Part of what makes watercooler talks so enticing is how spontaneous they can be. Some people describe the office watercooler as a liminal space – a place of transition between where you were and your destination. Liminal spaces can even be tied to creativity. 

One downside of remote work is the lack of serendipitous conversations, with some saying it’s impossible to design spontaneity. It’s why companies like Airspeed are focusing on recreating the types of interactions you’d have in-person online for the remote workforce – a virtual watercooler, if you will.  

Slack apps like Icebreakers can help facilitate this process by sending out questions ahead of a meeting (like an all-hands) and pooling responses. Your team can spend time together reading everyone’s replies at the beginning of your meeting. These questions can help connect people and start conversations. Some travel-related icebreakers include:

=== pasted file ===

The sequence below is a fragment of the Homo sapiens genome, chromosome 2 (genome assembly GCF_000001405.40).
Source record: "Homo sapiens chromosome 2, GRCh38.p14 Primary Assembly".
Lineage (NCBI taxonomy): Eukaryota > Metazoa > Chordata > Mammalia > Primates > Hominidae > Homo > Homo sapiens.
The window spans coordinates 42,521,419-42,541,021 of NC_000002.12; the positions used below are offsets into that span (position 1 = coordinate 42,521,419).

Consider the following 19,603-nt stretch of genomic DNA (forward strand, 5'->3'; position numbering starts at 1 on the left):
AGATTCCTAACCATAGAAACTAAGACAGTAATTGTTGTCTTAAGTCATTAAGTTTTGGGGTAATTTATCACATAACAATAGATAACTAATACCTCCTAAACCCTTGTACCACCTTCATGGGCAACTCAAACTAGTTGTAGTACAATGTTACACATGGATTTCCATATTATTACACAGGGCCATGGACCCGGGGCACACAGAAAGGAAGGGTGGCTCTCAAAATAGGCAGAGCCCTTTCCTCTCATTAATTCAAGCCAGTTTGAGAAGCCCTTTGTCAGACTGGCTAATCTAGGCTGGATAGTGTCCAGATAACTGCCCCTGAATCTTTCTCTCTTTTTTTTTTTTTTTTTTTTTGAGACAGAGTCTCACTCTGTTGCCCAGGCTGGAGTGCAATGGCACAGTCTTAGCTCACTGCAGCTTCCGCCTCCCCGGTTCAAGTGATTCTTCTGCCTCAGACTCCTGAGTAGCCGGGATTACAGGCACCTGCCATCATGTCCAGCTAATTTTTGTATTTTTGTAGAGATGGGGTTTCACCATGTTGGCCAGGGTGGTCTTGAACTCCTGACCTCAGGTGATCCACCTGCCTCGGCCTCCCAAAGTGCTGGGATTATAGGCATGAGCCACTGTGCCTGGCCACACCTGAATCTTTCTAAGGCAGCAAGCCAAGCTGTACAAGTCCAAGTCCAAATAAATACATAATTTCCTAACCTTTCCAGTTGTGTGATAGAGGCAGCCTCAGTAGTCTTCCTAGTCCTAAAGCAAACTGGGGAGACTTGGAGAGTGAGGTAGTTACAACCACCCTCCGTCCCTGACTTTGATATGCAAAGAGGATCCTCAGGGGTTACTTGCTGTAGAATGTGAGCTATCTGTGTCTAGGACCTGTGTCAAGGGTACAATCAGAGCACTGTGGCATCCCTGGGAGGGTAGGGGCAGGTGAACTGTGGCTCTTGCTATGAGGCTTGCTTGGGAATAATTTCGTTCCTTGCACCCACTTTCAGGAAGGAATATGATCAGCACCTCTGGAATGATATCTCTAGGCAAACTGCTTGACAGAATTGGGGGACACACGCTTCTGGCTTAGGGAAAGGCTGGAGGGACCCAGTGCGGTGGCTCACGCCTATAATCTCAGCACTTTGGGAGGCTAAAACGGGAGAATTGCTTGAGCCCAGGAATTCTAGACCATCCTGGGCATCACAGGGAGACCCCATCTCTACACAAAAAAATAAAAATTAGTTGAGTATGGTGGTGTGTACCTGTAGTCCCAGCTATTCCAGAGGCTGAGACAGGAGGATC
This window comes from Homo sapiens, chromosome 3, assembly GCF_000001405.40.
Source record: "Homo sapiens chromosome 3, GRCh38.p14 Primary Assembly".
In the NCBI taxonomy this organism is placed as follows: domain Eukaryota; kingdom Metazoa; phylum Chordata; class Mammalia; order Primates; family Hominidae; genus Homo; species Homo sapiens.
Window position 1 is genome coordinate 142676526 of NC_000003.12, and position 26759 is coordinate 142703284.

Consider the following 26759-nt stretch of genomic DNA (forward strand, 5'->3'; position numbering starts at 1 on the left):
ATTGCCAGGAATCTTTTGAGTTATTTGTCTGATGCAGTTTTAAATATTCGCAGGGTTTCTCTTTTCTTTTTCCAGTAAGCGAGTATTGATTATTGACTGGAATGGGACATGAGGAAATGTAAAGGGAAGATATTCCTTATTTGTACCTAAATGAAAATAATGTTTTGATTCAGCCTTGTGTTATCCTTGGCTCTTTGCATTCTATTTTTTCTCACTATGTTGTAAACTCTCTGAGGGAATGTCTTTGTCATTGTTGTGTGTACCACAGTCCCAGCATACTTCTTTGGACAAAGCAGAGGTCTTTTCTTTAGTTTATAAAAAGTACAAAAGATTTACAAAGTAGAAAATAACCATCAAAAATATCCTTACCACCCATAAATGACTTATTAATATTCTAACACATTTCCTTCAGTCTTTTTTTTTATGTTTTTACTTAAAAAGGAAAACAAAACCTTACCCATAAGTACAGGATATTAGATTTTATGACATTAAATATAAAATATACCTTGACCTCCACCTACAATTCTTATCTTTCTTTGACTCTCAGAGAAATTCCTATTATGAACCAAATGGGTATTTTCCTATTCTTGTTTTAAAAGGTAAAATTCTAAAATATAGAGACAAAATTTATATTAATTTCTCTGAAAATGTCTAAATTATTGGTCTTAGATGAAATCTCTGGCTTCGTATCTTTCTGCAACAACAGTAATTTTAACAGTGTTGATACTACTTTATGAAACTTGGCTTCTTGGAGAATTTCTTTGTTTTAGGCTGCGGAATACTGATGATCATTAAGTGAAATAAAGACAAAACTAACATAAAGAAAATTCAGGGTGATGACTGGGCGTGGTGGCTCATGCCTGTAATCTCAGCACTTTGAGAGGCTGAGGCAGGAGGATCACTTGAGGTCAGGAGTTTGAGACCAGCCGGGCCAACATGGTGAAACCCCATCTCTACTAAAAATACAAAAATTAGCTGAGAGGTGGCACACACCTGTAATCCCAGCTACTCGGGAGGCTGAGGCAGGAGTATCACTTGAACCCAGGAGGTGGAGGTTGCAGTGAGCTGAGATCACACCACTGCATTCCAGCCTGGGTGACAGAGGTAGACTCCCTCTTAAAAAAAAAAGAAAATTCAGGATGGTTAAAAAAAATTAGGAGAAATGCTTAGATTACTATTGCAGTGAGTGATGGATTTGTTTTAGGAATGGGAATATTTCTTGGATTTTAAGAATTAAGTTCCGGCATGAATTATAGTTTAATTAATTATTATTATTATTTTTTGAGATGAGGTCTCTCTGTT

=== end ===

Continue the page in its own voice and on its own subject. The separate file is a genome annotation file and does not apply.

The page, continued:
• If you could teleport anywhere, where would you go?
  • Where was your favorite place you traveled and why?
  • If everyone came to where you live for a company trip, what’s the first stop on the tour? 

Maps is another app that can help connect people in real life as well. It shows the real-time location of team members, so they can schedule in-person time together, stay connected across time zones, and share upcoming travel plans.

Ultimately, finding ways to encourage travel talk among your team members enables leadership to practice what they preach, and reinforce the type of culture you are building among your team. And who knows – they may hit it off so much, you could have coworking pods throughout the country!

Join the fun – unlock Free Early Access to Icebreakers and Maps by Airspeed.